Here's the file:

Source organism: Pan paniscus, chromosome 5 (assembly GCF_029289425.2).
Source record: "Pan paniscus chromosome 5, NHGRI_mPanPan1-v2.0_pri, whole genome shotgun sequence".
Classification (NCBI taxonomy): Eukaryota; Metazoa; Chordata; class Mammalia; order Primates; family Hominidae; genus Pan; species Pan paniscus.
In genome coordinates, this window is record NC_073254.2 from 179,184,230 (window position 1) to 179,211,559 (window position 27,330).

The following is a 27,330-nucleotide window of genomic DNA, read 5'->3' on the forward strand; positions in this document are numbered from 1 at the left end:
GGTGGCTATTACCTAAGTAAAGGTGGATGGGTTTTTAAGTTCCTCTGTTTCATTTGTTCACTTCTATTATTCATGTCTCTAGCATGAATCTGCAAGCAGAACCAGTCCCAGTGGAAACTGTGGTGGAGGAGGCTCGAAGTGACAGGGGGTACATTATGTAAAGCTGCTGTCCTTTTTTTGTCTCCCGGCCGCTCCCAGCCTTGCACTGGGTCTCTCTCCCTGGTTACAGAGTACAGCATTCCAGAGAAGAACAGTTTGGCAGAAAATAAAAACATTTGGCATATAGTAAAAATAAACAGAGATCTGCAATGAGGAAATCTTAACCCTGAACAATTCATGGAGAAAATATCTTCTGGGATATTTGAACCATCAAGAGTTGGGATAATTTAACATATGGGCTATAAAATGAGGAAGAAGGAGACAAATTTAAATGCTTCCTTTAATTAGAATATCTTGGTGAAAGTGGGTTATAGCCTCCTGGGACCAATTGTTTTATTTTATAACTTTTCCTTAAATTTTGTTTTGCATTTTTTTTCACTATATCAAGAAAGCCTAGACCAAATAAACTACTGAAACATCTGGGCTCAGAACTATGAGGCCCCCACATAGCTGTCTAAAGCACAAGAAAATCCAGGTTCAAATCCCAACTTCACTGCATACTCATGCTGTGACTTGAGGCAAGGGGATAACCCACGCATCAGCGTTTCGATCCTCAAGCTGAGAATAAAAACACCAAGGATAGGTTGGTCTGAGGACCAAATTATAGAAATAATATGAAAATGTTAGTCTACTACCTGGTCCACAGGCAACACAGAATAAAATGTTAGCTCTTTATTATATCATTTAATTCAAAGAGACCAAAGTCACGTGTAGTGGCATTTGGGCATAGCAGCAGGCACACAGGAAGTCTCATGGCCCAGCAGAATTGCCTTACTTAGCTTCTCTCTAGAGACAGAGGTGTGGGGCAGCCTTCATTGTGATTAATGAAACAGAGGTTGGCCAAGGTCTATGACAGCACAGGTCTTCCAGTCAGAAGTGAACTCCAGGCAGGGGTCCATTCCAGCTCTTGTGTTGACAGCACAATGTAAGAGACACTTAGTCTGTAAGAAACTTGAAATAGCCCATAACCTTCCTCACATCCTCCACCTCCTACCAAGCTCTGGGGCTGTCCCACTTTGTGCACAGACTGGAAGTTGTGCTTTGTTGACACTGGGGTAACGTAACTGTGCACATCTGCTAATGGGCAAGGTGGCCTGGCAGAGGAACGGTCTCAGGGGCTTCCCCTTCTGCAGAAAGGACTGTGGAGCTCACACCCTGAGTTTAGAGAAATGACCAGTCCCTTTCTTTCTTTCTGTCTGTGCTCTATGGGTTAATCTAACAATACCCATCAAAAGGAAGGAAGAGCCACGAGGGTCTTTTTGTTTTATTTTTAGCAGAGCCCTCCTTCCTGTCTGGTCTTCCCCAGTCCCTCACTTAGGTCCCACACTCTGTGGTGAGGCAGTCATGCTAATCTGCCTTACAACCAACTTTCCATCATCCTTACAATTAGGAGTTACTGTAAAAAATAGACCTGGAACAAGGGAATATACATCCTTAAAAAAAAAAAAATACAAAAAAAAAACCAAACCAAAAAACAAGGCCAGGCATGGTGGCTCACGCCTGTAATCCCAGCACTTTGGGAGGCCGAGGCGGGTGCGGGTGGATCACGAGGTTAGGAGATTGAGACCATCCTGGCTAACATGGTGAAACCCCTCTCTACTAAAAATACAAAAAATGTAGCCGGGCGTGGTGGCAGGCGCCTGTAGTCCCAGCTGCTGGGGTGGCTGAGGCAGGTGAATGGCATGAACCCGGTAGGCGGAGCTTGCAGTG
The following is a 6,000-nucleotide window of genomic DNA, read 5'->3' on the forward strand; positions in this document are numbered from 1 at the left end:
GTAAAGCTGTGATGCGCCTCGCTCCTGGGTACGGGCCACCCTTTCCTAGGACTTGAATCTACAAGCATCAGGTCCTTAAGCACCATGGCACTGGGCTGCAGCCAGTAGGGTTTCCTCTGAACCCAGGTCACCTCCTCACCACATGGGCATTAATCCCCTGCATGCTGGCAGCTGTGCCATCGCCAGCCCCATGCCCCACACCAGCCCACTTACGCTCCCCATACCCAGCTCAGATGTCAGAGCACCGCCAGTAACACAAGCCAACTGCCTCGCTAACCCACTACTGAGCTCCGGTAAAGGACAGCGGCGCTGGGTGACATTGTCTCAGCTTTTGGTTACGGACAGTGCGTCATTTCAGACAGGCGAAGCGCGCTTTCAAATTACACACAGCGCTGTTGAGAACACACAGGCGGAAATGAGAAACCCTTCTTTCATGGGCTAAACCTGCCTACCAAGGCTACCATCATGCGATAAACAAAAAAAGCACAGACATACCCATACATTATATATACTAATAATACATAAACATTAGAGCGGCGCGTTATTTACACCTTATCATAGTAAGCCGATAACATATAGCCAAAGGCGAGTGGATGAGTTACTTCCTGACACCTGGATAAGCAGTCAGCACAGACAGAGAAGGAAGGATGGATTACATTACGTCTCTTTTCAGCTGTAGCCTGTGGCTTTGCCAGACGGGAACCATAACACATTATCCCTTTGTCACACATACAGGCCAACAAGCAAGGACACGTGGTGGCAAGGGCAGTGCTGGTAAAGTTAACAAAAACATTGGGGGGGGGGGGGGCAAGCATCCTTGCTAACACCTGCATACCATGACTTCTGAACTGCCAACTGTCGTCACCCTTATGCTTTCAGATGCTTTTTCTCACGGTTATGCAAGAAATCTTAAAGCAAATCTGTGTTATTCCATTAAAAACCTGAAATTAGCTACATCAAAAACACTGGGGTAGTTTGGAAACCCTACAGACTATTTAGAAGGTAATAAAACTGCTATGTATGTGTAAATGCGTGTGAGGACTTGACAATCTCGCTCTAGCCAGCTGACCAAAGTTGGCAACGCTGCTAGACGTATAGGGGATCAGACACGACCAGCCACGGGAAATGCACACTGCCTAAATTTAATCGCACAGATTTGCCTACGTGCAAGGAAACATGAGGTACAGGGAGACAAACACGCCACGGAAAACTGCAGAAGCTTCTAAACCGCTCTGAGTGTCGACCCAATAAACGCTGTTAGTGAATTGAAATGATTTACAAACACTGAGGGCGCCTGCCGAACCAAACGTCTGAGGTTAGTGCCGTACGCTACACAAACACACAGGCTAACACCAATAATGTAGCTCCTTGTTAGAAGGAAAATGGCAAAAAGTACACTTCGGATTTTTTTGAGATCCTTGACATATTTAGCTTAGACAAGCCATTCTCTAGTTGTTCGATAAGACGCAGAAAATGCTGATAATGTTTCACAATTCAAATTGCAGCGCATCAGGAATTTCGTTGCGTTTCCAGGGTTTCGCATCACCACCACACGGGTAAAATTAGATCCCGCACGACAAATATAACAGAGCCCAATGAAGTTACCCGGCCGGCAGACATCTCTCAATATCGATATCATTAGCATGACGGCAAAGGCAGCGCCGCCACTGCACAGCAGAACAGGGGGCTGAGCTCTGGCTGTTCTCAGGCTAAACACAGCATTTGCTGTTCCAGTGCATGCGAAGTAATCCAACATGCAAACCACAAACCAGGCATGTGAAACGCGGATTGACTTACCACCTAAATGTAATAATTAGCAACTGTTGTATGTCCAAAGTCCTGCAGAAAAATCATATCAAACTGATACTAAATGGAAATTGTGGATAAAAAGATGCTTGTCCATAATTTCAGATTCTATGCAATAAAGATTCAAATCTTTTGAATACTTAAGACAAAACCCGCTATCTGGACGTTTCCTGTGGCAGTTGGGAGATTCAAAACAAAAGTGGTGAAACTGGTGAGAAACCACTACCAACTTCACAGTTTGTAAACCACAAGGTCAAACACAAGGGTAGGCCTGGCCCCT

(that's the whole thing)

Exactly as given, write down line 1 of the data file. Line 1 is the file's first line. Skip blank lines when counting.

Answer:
Source organism: Pan paniscus, chromosome 5 (assembly GCF_029289425.2).